How do you approach designing prints for different seasons?
Along with the wider team, we discuss a collection’s inspiration at the studio. I work to determine the main print focus for the season. The print which will be the pillar for the season in question, leading to the development of the rest of the prints in the collection. We want the prints to share a sense of unity and at the same explore the different ways to tell stories and feelings, with styles, techniques, and colours found in the theme.

How do you incorporate inspiration from different cultures and art movements?
I mentally project myself into the place or culture, absorbing myself with foods, text, and photography, trying to get to the core – the flavour and essence of what makes it special and interesting. I bring it all with me into my work, as perhaps it might facilitate interesting new techniques, unusual colours, and unexpected textures.

How do you adapt your designs to different fabrics and garment styles?
I feel the colour intensity and techniques of artwork naturally dictate what type of fabric needs to be allocated.

Do you prefer creating more natural organic prints or bold geo-symmetry?
I generally like organic shapes and play with them to end up with a symmetry or geometry layout.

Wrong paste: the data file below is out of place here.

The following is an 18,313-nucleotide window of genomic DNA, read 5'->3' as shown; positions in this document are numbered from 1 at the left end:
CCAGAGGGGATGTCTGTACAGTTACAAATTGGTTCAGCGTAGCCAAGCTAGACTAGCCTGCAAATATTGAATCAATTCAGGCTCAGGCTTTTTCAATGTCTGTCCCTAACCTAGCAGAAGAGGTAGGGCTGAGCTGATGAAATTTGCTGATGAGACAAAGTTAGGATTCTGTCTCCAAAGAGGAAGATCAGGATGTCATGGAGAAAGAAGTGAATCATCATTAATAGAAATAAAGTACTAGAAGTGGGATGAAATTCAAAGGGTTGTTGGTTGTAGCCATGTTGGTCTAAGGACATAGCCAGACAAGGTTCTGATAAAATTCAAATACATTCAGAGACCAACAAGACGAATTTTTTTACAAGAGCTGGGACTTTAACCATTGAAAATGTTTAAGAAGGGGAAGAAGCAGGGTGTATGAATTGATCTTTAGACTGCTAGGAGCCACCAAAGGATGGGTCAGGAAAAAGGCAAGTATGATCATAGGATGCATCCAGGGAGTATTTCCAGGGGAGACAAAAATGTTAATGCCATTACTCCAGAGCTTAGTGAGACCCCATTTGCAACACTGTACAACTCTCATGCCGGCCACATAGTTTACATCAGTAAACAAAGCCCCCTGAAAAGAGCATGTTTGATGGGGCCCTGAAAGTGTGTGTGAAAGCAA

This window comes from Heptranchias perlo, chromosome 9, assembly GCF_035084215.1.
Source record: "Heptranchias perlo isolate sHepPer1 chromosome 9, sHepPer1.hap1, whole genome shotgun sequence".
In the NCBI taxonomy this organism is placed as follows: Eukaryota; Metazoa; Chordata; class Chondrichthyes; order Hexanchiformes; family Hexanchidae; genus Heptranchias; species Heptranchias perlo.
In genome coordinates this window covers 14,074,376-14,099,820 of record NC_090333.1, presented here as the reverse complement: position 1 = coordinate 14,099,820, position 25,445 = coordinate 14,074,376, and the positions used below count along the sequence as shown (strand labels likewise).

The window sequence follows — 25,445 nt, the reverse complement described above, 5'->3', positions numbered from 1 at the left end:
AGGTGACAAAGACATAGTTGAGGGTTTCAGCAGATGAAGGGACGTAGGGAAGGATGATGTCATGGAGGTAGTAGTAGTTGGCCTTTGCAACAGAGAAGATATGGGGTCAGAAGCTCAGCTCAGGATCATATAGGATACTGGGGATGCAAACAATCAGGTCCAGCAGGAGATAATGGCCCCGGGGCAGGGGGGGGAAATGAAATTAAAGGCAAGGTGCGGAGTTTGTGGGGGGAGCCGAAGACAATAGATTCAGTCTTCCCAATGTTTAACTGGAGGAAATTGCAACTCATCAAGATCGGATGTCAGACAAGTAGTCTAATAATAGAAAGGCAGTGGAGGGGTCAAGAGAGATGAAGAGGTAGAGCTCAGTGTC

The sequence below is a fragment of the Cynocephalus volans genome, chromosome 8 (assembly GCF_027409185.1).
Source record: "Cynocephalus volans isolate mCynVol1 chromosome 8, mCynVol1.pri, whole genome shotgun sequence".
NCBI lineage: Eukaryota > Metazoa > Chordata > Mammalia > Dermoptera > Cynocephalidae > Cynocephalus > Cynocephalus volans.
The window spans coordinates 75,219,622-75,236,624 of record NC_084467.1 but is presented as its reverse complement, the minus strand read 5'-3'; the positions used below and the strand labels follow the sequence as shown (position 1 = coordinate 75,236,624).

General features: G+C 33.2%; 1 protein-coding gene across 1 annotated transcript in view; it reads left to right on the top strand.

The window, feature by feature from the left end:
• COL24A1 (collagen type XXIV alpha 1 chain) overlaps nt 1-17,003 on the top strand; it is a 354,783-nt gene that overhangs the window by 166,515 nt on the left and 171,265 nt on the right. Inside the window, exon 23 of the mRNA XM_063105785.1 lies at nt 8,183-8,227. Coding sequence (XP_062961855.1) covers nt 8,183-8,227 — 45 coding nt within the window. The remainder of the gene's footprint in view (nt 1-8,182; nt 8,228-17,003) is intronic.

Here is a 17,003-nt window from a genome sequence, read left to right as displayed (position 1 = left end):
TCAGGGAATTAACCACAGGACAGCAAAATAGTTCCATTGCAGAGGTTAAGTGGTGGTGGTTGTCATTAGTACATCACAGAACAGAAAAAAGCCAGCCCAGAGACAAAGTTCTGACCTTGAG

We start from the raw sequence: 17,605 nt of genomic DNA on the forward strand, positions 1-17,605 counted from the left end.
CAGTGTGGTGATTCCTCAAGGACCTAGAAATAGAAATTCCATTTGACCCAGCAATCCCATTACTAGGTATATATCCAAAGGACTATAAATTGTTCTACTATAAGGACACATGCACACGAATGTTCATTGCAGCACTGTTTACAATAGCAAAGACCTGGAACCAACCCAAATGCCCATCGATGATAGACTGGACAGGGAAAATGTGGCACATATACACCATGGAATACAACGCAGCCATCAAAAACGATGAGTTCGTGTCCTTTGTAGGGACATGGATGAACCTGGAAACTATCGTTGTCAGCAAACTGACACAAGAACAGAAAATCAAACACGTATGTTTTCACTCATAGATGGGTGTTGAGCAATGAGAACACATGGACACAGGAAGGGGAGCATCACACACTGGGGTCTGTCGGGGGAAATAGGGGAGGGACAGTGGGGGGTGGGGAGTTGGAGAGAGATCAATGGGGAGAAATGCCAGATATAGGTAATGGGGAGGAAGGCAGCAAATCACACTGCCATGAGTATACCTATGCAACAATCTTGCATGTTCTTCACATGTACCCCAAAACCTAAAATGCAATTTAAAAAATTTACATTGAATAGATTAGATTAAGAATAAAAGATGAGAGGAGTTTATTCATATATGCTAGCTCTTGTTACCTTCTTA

Do you have a favourite flower that you keep going back to in your work?
Definitively peonies and orchids are the ones that usually populate my work.

What is your favourite season in the UK?
Winter next to a burner in a cosy room surrounded by exotic tropical plants.

Fashion is often about storytelling – do you keep a strong narrative in your mind when you are designing your prints?
Yes, usually I do make up little stories. Or fictional trips to some exotic places, accompanied by some music and interesting or unusual images.

How do you balance creativity with commercial viability when creating your prints?
I let creativity flow freely then I start to break it into what is essential and widely readable.

Do you enjoy gardening too?
Yes, I do and I am particularly keen to take on those plant species in need of lots of special attention.